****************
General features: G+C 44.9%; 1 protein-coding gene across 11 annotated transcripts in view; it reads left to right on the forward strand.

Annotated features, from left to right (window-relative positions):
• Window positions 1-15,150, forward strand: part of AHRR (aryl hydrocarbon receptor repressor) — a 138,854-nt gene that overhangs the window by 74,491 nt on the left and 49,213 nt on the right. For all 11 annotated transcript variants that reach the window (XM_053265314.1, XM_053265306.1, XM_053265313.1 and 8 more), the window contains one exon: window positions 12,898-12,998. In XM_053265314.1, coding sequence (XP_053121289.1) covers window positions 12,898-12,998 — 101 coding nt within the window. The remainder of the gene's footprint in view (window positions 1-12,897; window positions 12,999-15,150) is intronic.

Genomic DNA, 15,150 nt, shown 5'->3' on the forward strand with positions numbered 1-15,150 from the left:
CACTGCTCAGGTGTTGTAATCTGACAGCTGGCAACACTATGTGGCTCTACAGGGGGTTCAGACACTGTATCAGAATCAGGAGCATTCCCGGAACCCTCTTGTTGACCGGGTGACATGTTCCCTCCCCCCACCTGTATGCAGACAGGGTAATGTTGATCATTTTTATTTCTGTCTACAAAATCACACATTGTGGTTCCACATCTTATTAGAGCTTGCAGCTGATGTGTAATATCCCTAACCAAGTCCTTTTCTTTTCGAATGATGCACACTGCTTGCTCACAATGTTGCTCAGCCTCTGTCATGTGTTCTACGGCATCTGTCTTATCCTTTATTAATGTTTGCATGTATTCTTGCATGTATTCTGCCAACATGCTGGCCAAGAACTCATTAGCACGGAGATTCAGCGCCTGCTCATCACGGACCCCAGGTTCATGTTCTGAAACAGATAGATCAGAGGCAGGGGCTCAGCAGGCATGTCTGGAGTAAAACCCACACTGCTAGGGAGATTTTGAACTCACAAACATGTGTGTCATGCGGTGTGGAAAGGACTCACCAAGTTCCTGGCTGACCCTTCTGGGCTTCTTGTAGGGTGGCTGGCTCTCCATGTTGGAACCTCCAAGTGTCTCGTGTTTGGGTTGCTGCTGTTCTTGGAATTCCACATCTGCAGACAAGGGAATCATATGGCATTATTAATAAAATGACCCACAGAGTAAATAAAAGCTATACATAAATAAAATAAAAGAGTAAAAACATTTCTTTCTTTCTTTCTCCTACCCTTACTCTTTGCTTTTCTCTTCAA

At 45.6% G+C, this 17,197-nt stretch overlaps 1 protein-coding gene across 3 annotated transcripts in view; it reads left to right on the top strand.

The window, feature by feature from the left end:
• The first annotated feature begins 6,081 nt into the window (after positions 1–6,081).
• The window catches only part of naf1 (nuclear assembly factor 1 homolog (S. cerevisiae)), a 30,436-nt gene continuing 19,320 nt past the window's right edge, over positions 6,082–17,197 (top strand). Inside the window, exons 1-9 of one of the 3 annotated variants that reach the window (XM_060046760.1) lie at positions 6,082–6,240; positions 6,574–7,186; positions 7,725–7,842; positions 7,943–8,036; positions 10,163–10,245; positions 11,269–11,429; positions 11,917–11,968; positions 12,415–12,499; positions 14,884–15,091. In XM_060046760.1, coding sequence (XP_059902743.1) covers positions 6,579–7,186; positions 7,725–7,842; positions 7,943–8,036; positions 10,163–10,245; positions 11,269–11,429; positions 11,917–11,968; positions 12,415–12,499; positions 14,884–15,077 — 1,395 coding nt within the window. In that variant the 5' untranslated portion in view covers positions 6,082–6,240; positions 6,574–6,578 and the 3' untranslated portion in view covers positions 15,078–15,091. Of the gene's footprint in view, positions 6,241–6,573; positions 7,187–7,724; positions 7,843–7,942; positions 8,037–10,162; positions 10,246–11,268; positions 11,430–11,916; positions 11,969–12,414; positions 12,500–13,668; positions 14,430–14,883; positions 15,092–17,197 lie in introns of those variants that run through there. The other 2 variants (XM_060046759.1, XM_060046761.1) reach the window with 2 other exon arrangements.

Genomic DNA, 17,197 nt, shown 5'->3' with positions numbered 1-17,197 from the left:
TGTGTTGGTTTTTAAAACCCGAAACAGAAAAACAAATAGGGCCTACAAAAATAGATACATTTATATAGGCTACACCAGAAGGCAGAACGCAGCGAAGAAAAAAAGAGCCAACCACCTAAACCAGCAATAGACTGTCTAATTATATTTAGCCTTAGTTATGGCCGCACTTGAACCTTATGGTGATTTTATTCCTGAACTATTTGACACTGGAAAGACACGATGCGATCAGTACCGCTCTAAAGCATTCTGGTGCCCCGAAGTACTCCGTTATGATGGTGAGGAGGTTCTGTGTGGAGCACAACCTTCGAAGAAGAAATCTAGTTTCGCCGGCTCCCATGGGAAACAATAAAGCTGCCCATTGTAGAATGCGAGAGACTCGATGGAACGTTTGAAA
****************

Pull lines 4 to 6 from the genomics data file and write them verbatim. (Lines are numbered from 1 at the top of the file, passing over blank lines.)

Genomic DNA, 15,150 nt, shown 5'->3' on the forward strand with positions numbered 1-15,150 from the left:
CACTGCTCAGGTGTTGTAATCTGACAGCTGGCAACACTATGTGGCTCTACAGGGGGTTCAGACACTGTATCAGAATCAGGAGCATTCCCGGAACCCTCTTGTTGACCGGGTGACATGTTCCCTCCCCCCACCTGTATGCAGACAGGGTAATGTTGATCATTTTTATTTCTGTCTACAAAATCACACATTGTGGTTCCACATCTTATTAGAGCTTGCAGCTGATGTGTAATATCCCTAACCAAGTCCTTTTCTTTTCGAATGATGCACACTGCTTGCTCACAATGTTGCTCAGCCTCTGTCATGTGTTCTACGGCATCTGTCTTATCCTTTATTAATGTTTGCATGTATTCTTGCATGTATTCTGCCAACATGCTGGCCAAGAACTCATTAGCACGGAGATTCAGCGCCTGCTCATCACGGACCCCAGGTTCATGTTCTGAAACAGATAGATCAGAGGCAGGGGCTCAGCAGGCATGTCTGGAGTAAAACCCACACTGCTAGGGAGATTTTGAACTCACAAACATGTGTGTCATGCGGTGTGGAAAGGACTCACCAAGTTCCTGGCTGACCCTTCTGGGCTTCTTGTAGGGTGGCTGGCTCTCCATGTTGGAACCTCCAAGTGTCTCGTGTTTGGGTTGCTGCTGTTCTTGGAATTCCACATCTGCAGACAAGGGAATCATATGGCATTATTAATAAAATGACCCACAGAGTAAATAAAAGCTATACATAAATAAAATAAAAGAGTAAAAACATTTCTTTCTTTCTTTCTCCTACCCTTACTCTTTGCTTTTCTCTTCAA

At 45.6% G+C, this 17,197-nt stretch overlaps 1 protein-coding gene across 3 annotated transcripts in view; it reads left to right on the top strand.